SAN DIEGO – For Balboa Park visitors, it’s hard not to notice the construction going on at the Botanical Building.

The building, which is one of the most photographed landmarks in San Diego County and is home to thousands of plants, has been stripped down to the bones, leaving just an outline of the garden’s iconic façade.

So, visitors might be asking, what’s going on with the Botanical Building?

The Botanical Building is currently in the midst of a major $21 million renovation project to revitalize the building and surrounding gardens, spearheaded by the City of San Diego and private partners organized by Forever Balboa Park.

The garden, originally built in 1915 for the Panama-California Exposition, had over a century of weathering that caused the structure to severely deteriorate, according to the city – from warped wood and dry rot to structural decay to the steel underneath.

Issues with the garden’s irrigation, plumbing and electricity have compounded that devaluation, contributing to what Forever Balboa Park describes as a loss of historical integrity.

With the last major renovation to the building happening back in the 1950s, it was time for a major beautification and updating of these vital things to keep the gardens open for visitors, prompting the City of San Diego to set out on this project back in 2016.

The Botanical Building was officially closed off to the public in 2022 for the renovation, split into two phases.

Construction is currently in the first phase of the project, which focuses on the building itself and is being handled by the City of San Diego. The second phase will turn to updating the surrounding gardens and will be led by Forever Balboa Park.

Because of the Botanical Building’s condition prior to the renovation, city engineers and crews had to bring the building down to its bones to complete an investigation of the structure itself to get an understanding of what needed to be done.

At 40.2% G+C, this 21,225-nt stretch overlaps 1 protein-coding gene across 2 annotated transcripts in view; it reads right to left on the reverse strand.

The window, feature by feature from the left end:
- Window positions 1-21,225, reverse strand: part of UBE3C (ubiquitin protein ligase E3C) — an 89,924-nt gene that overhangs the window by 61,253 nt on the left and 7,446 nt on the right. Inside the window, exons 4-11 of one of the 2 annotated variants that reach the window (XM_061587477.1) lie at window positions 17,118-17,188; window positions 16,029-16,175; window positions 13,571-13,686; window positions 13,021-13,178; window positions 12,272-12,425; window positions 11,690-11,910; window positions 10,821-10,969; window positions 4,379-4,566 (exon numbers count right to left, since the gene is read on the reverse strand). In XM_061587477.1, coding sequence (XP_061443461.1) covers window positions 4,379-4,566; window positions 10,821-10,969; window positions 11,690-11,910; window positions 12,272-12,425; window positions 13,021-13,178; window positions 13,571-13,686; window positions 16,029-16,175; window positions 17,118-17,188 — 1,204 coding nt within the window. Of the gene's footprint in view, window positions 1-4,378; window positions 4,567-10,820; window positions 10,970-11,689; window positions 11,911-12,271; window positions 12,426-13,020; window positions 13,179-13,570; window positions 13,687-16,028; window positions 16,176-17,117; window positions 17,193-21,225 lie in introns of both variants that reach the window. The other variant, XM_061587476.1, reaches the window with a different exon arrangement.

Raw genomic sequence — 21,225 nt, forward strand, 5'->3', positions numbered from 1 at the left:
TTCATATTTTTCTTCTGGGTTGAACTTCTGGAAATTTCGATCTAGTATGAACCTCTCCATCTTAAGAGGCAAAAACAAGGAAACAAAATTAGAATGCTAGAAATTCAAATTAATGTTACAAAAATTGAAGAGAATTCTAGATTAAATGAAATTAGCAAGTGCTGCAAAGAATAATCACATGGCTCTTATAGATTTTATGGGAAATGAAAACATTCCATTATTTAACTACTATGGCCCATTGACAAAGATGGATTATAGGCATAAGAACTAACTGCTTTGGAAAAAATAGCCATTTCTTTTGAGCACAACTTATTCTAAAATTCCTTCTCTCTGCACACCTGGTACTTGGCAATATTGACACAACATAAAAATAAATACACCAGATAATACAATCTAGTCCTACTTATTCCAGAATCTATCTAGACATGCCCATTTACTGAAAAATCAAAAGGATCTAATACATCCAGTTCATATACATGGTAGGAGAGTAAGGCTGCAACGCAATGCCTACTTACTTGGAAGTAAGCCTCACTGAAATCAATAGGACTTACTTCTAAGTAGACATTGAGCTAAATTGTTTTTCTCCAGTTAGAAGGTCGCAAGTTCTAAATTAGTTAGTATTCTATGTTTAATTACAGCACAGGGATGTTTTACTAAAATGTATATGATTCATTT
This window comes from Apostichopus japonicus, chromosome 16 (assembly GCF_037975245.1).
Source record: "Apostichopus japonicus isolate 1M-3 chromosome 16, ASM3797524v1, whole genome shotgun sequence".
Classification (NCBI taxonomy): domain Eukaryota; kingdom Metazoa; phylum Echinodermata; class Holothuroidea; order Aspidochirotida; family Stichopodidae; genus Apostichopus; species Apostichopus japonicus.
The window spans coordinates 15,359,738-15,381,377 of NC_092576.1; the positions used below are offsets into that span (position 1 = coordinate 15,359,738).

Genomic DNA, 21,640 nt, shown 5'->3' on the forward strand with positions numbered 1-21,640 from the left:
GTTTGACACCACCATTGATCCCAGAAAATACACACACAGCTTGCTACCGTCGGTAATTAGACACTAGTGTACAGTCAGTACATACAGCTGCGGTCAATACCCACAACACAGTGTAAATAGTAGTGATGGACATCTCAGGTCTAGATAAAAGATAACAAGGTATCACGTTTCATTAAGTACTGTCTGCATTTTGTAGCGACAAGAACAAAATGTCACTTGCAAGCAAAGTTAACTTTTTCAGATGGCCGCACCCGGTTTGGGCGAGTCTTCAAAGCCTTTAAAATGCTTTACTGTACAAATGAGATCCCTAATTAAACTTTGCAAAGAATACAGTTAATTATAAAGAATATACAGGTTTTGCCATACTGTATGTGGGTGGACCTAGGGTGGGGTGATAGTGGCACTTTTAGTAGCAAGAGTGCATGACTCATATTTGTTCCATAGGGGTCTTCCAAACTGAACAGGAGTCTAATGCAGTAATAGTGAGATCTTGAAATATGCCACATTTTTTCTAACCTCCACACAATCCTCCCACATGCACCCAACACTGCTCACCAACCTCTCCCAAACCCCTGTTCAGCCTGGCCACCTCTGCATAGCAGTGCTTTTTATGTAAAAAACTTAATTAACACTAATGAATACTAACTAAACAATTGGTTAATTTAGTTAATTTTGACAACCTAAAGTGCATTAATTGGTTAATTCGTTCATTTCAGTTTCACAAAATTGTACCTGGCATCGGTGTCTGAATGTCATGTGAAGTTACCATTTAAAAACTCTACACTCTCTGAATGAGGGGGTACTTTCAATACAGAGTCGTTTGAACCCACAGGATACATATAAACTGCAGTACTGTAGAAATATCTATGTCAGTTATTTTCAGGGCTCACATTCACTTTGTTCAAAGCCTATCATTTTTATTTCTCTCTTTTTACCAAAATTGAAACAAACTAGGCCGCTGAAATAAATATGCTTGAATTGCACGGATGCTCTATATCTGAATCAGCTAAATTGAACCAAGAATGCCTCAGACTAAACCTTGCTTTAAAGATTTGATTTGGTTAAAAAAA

This included the removal of nearly all the plants to store in a Parks and Recreation nursery, according to the city, and selective demolition of the building.

“What currently remains are the foundations, supporting steel trusses, minor elements of wood framing and a handful of larger plants and trees that are being protected in place during construction,” Tyler Becker, a public information officer for the City of San Diego’s Engineering & Capital Projects Department, said in an email to

“Crews are currently working on necessary repairs to the steel trusses and shoring up the existing truss structures to replace the truss bases to return them to the original design from 1915,” Becker continued.

Restoring elements of the 1915 design is at the heart of this project, Forever Balboa Park CEO Dr. Elizabeth Babcock said to – bringing back distinctive features of the original building including Spanish Colonial Revival style windows, arched doorways and the cupola roof.

“The facade was really different,” Babcock said. “When you look at the original picture, it has this beautiful, (maybe) stucco front. A lot of that had been taken away or removed.”

Additional upgrades will be made to the building to “get a 21st-century touch,” according to Becker, with the addition of a new interior lighting system, irrigation and planter upgrades, the expansion of walkways to accommodate those with disabilities and multi-purpose rooms.

Phase I is currently estimated to be about 35% complete, according to the city. The original date of completion was estimated to be December, however, the winter storms and need for unanticipated, additional structural repairs has extended the date of completion to next spring.

Once the construction to the building is complete, the Botanical Building will reopen and Forever Balboa Park will begin the renovations to the garden grounds around it in smaller sections, which is expected to take about another year.

More about the planned renovation project can be found here.

When the construction concludes, Forever Balboa Park hopes to bring a handful of new programs to the garden with the new renovation like internships and job training in things like horticulture and landscape architecture, as well as performances and other live events for park visitors.

“My vision for this would be that we’ve got every K-12 student in San Diego, and hopefully from around the region, coming to visit and it becomes a real hub for learning,” Babcock said.

“I’m really excited about what it represents for people’s experience in the park,” she continued. “It’s going to be a fun and lively, vibrant space.”